Tag Archives: historical romance

New Book for Review: Expiation by Greg Messel

ExpiationGreg Messel is touring in July 2011 with his historical romance novel, Expiation.

In 1968, Dan and Katie are one of the hottest couples at Ballard High School in Seattle. He is the hero football player, and she is the beautiful cheerleader. These high school sweethearts believe theirs is a love that will never die. Life changes when Dan leaves Washington to start college at the University of California Berkeley and pursue his dream of working for a big time newspaper in the glamorous city of San Francisco. The quest for his dream occurs against the turbulent background of Berkeley and San Francisco in the 1970s as Dan and Katie go their separate ways. Now, thirty years later, Dan is back in his hometown of Seattle attending his mother’s funeral. He’s never stopped thinking about Katie, his long-lost love. But the two former high school sweethearts reconnect in a most unexpected way as the rest of the world grows more fearful of Y2K and the dawn of the twenty-first century. They are hoping that their love, once lost, can now be reclaimed.

287 pages

You can visit his website at www.gregmessel.com.

If you would like to review Expiation, email us by clicking here or email Dorothy Thompson at thewriterslife@yahoo.com. Deadline for inquiries end June 25 or until the tour is filled. Thank you!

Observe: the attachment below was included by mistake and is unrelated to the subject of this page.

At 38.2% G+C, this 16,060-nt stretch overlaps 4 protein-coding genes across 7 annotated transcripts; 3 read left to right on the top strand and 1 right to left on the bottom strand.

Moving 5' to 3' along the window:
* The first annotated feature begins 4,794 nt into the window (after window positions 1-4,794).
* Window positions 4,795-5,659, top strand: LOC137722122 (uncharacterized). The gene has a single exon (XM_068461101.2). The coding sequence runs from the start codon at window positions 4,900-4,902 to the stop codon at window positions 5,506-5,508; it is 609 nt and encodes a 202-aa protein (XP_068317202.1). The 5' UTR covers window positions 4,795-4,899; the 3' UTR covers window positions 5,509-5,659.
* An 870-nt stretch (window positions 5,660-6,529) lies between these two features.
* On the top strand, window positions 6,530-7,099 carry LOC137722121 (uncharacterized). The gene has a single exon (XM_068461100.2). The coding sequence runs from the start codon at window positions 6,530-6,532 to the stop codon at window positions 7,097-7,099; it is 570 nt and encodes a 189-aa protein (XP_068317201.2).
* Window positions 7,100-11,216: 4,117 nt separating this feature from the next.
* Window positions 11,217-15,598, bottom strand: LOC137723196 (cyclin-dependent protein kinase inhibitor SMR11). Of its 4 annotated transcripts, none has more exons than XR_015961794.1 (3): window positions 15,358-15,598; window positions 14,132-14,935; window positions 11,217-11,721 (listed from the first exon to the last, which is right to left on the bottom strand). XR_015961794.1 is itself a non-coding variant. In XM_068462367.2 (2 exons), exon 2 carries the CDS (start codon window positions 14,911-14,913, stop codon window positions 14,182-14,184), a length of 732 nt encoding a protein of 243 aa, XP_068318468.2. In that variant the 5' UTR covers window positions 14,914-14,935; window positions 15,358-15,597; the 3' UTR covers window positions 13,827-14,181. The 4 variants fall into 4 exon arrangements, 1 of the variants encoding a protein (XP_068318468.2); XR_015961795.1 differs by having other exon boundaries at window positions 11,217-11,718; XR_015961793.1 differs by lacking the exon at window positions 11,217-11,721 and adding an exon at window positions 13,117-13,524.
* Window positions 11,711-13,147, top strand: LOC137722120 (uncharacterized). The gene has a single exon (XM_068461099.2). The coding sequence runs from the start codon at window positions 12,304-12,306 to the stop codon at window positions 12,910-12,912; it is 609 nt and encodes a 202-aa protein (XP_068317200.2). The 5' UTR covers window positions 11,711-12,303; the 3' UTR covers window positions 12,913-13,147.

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Faith and Honor

faith-and-honoe

Faith and Honor
Author: Robin Maderich
Publisher: Blue Shutter Books

Rating: 
Reviewed by:  Cheryl C. Malandrinos

Forbidden love during the battle for independence is what historical fiction fans will find in Faith and Honor, Book 1 of the Honor Trilogy by Robin Maderich.

On the ride home to Boston, beautiful, red-headed widow Faith Ashley is assisted by a strong and elegant man in a dusty tricorne hat. Little does this dedicated patriot know, Mr. Irons is an officer in the British Army.

By rights they should be enemies; but their hearts are drawn to each other. As the battle for independence looms on the horizon, Faith and Fletcher Irons struggle to make sense of their feelings while still holding fast to their beliefs. What does loving the enemy cost? And can their love survive the rebellion?